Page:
According to organic chemistry 101, carbon can form up to four bonds because it only has four shareable electrons. In certain conditions, however, this limit can be broken as German chemists from the Free University of Berlin recently showed.
In the 1970s, another group of researchers from Germany made some intriguing observations about a molecule called hexamethylbenzene which can exist in a stable configuration of six carbon atoms arranged in a flat hexagonal ring. Off each vertex of the ring, an extra carbon atom sticks out where it’s bonded to three hydrogen atom. Finally, leftover electrons which hadn’t been shared zip around the middle of the ring.
More than 40 years ago, the researchers proposed that if you removed two electrons from hexamethylbenzene it would drastically change its shape. According to their calculations, the exotic molecule would rearrange itself into a configuration where one carbon atom was bonded to six other carbons. The implications were staggering but, at the time, no one confirmed the structure experimentally.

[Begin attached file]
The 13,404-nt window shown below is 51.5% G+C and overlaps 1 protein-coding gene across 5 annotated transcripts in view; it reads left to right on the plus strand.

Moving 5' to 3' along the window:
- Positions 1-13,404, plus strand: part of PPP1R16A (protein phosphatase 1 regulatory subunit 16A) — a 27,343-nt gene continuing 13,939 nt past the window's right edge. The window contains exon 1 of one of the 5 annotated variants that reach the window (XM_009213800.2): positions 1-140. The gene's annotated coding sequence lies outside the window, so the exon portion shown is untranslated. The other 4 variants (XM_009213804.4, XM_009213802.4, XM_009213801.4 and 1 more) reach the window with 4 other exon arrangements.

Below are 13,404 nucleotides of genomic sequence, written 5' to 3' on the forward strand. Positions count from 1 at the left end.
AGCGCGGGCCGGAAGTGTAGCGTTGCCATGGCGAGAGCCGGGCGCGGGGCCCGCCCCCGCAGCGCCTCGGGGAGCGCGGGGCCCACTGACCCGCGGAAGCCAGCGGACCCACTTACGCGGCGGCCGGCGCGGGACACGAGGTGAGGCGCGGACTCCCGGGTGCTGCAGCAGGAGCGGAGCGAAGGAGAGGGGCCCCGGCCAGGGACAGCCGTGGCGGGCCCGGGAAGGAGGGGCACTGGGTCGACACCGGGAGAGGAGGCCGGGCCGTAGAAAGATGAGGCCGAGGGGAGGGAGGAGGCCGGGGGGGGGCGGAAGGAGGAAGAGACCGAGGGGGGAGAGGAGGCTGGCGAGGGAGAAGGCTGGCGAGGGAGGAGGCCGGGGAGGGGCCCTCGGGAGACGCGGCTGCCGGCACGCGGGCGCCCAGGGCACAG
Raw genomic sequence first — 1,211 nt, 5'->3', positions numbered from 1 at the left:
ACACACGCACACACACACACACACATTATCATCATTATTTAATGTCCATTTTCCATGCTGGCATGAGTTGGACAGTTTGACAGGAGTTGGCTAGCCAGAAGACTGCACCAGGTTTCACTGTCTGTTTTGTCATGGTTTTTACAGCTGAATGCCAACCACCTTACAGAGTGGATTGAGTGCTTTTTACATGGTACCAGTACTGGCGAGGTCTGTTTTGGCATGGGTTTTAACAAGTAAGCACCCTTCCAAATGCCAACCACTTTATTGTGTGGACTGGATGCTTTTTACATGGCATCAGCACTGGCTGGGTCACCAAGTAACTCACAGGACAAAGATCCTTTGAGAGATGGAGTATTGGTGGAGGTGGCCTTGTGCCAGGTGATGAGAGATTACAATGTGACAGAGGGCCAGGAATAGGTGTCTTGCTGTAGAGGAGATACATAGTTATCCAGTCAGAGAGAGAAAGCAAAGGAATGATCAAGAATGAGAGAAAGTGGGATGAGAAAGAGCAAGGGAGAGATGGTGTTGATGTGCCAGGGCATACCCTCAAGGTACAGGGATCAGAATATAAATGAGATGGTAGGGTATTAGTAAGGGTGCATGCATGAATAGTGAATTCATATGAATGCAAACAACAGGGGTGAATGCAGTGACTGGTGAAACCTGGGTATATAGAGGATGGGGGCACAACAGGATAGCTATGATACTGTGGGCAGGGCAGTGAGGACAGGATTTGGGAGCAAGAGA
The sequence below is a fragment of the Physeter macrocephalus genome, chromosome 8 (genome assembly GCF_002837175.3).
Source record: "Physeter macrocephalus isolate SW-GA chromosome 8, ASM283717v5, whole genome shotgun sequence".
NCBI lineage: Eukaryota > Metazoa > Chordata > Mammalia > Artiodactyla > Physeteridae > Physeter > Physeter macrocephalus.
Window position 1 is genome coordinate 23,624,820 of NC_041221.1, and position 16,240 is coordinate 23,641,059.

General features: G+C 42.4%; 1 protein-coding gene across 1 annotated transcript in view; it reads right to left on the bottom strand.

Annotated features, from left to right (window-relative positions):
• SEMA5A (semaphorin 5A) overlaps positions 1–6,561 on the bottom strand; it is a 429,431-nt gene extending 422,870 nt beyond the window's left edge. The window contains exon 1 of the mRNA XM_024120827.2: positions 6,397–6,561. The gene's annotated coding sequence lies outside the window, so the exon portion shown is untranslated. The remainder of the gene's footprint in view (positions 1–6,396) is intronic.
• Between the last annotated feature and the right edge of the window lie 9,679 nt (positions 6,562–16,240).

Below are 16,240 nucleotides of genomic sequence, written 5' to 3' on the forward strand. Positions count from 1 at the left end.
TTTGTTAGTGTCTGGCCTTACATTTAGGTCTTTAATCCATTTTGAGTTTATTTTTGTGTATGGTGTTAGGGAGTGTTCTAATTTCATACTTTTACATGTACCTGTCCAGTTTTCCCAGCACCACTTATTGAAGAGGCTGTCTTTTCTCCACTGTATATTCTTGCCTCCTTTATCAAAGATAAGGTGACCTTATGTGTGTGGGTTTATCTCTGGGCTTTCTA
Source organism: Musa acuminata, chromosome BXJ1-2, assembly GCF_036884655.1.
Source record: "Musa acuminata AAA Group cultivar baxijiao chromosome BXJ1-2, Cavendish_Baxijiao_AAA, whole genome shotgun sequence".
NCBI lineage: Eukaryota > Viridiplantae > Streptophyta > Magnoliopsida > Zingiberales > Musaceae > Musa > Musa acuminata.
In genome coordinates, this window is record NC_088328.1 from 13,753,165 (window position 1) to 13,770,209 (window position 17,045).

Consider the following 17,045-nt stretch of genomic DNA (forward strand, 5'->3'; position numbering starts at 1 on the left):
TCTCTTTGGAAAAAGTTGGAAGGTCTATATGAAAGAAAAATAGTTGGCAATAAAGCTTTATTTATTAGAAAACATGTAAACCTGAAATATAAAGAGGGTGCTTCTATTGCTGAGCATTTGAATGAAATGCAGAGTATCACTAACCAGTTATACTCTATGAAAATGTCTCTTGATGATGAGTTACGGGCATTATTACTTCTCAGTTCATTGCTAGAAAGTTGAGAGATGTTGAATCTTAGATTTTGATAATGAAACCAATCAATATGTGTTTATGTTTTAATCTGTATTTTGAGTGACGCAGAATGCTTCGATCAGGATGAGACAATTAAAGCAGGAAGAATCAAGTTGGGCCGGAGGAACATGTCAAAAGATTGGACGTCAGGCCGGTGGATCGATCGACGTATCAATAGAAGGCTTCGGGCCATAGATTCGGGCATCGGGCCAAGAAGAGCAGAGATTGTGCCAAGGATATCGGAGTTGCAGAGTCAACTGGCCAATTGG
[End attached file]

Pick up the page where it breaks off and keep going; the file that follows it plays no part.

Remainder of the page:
Moritz Malischewski and colleagues from the Free University of Berlin decided to sweep the dust off this old paper and try it out. It was a bit difficult at first because the original paper was poor on details but the researchers eventually managed to make the charged hexamethylbenzene molecule.
After the molecule was crystallized, a 3-D map of the crystal’s structure was made using X-rays. Strikingly, the experiment proved that when hexamethylbenzene lost two electrons, it reordered itself in the six carbon bond configuration. Specifically, one carbon atom jumped out of the flat hexagon eventually turning the structure into a five-sided carbon pyramid. The carbon right atop the pyramid was bonded to six other carbon atoms: five in the ring and one above.
Previously, other molecules with a carbon atom associated with more than four bonds have been demonstrated, like Si2(CH3)7+. This is, however, the first molecule associated with six bonds, as reported in the journal Angewandte Chemie.
It’s important to note that the carbon at the top of the hexamethylbenzene reconfigured pyramid still only has four electrons to share. “The carbon isn’t making six bonds in the sense that we usually think of a carbon-carbon bond as a two-electron bond,” Dean Tantillo, a chemist at the University of California, Davis who wasn’t part of the study, told Science News. Instead, the carbon shares electrons among the six bonds. Case in point, when the researchers measured the molecule’s chemical bonds, these were longer than the typical carbon-carbon bond, which means they’re weaker.
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